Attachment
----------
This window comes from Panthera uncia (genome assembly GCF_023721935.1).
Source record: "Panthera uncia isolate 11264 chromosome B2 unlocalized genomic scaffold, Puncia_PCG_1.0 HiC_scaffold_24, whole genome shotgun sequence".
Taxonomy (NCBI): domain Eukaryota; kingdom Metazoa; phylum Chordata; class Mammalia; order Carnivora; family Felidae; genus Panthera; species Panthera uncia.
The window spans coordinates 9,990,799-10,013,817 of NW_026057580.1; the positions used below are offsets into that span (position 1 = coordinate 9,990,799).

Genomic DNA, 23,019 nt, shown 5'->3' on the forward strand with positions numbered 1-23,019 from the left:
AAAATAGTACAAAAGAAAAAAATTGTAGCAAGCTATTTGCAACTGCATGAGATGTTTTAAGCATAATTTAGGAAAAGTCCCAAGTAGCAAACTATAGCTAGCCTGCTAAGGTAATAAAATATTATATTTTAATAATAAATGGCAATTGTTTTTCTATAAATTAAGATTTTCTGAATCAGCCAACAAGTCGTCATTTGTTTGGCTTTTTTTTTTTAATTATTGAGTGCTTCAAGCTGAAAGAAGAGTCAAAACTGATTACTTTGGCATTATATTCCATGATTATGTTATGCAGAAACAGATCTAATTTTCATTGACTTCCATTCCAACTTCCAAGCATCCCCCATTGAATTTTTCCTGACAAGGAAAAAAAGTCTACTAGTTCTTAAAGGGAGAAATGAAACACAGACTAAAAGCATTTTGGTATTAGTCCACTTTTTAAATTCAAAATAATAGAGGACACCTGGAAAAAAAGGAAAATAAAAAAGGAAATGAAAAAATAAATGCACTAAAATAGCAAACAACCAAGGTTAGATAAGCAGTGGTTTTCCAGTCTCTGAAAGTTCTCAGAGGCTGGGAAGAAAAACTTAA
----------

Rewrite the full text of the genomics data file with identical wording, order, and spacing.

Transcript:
This window comes from Panthera uncia (genome assembly GCF_023721935.1).
Source record: "Panthera uncia isolate 11264 chromosome B2 unlocalized genomic scaffold, Puncia_PCG_1.0 HiC_scaffold_24, whole genome shotgun sequence".
Taxonomy (NCBI): domain Eukaryota; kingdom Metazoa; phylum Chordata; class Mammalia; order Carnivora; family Felidae; genus Panthera; species Panthera uncia.
The window spans coordinates 9,990,799-10,013,817 of NW_026057580.1; the positions used below are offsets into that span (position 1 = coordinate 9,990,799).

Genomic DNA, 23,019 nt, shown 5'->3' on the forward strand with positions numbered 1-23,019 from the left:
AAAATAGTACAAAAGAAAAAAATTGTAGCAAGCTATTTGCAACTGCATGAGATGTTTTAAGCATAATTTAGGAAAAGTCCCAAGTAGCAAACTATAGCTAGCCTGCTAAGGTAATAAAATATTATATTTTAATAATAAATGGCAATTGTTTTTCTATAAATTAAGATTTTCTGAATCAGCCAACAAGTCGTCATTTGTTTGGCTTTTTTTTTTTAATTATTGAGTGCTTCAAGCTGAAAGAAGAGTCAAAACTGATTACTTTGGCATTATATTCCATGATTATGTTATGCAGAAACAGATCTAATTTTCATTGACTTCCATTCCAACTTCCAAGCATCCCCCATTGAATTTTTCCTGACAAGGAAAAAAAGTCTACTAGTTCTTAAAGGGAGAAATGAAACACAGACTAAAAGCATTTTGGTATTAGTCCACTTTTTAAATTCAAAATAATAGAGGACACCTGGAAAAAAAGGAAAATAAAAAAGGAAATGAAAAAATAAATGCACTAAAATAGCAAACAACCAAGGTTAGATAAGCAGTGGTTTTCCAGTCTCTGAAAGTTCTCAGAGGCTGGGAAGAAAAACTTAA